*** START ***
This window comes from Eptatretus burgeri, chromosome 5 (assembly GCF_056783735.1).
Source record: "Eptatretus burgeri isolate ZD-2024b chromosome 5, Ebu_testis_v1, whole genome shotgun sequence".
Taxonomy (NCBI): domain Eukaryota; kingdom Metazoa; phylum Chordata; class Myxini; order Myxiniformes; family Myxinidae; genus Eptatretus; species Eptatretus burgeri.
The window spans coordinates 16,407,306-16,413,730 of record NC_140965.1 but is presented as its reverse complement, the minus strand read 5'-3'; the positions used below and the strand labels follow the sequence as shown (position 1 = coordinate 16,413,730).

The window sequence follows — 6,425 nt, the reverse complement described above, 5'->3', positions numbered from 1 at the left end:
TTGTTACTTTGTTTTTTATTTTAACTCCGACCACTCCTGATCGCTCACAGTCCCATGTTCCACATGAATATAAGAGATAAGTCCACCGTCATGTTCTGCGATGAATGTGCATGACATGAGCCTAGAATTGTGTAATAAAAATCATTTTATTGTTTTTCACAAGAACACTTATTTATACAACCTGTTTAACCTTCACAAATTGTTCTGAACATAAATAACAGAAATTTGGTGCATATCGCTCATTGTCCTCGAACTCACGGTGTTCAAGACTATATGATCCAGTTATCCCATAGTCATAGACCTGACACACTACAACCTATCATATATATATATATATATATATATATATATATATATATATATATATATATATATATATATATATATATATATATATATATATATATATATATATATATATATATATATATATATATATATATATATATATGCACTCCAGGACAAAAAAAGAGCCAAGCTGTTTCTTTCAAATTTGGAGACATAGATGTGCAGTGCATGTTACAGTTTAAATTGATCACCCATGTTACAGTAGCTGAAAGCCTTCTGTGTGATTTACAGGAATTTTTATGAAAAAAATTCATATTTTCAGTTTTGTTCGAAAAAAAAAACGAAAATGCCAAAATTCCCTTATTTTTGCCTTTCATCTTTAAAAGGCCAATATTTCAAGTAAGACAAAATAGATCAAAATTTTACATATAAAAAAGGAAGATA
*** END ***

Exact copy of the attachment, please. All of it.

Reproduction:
This window comes from Eptatretus burgeri, chromosome 5 (assembly GCF_056783735.1).
Source record: "Eptatretus burgeri isolate ZD-2024b chromosome 5, Ebu_testis_v1, whole genome shotgun sequence".
Taxonomy (NCBI): domain Eukaryota; kingdom Metazoa; phylum Chordata; class Myxini; order Myxiniformes; family Myxinidae; genus Eptatretus; species Eptatretus burgeri.
The window spans coordinates 16,407,306-16,413,730 of record NC_140965.1 but is presented as its reverse complement, the minus strand read 5'-3'; the positions used below and the strand labels follow the sequence as shown (position 1 = coordinate 16,413,730).

The window sequence follows — 6,425 nt, the reverse complement described above, 5'->3', positions numbered from 1 at the left end:
TTGTTACTTTGTTTTTTATTTTAACTCCGACCACTCCTGATCGCTCACAGTCCCATGTTCCACATGAATATAAGAGATAAGTCCACCGTCATGTTCTGCGATGAATGTGCATGACATGAGCCTAGAATTGTGTAATAAAAATCATTTTATTGTTTTTCACAAGAACACTTATTTATACAACCTGTTTAACCTTCACAAATTGTTCTGAACATAAATAACAGAAATTTGGTGCATATCGCTCATTGTCCTCGAACTCACGGTGTTCAAGACTATATGATCCAGTTATCCCATAGTCATAGACCTGACACACTACAACCTATCATATATATATATATATATATATATATATATATATATATATATATATATATATATATATATATATATATATATATATATATATATATATATATATATATATATATATATATATATATATATATATATATATGCACTCCAGGACAAAAAAAGAGCCAAGCTGTTTCTTTCAAATTTGGAGACATAGATGTGCAGTGCATGTTACAGTTTAAATTGATCACCCATGTTACAGTAGCTGAAAGCCTTCTGTGTGATTTACAGGAATTTTTATGAAAAAAATTCATATTTTCAGTTTTGTTCGAAAAAAAAAACGAAAATGCCAAAATTCCCTTATTTTTGCCTTTCATCTTTAAAAGGCCAATATTTCAAGTAAGACAAAATAGATCAAAATTTTACATATAAAAAAGGAAGATA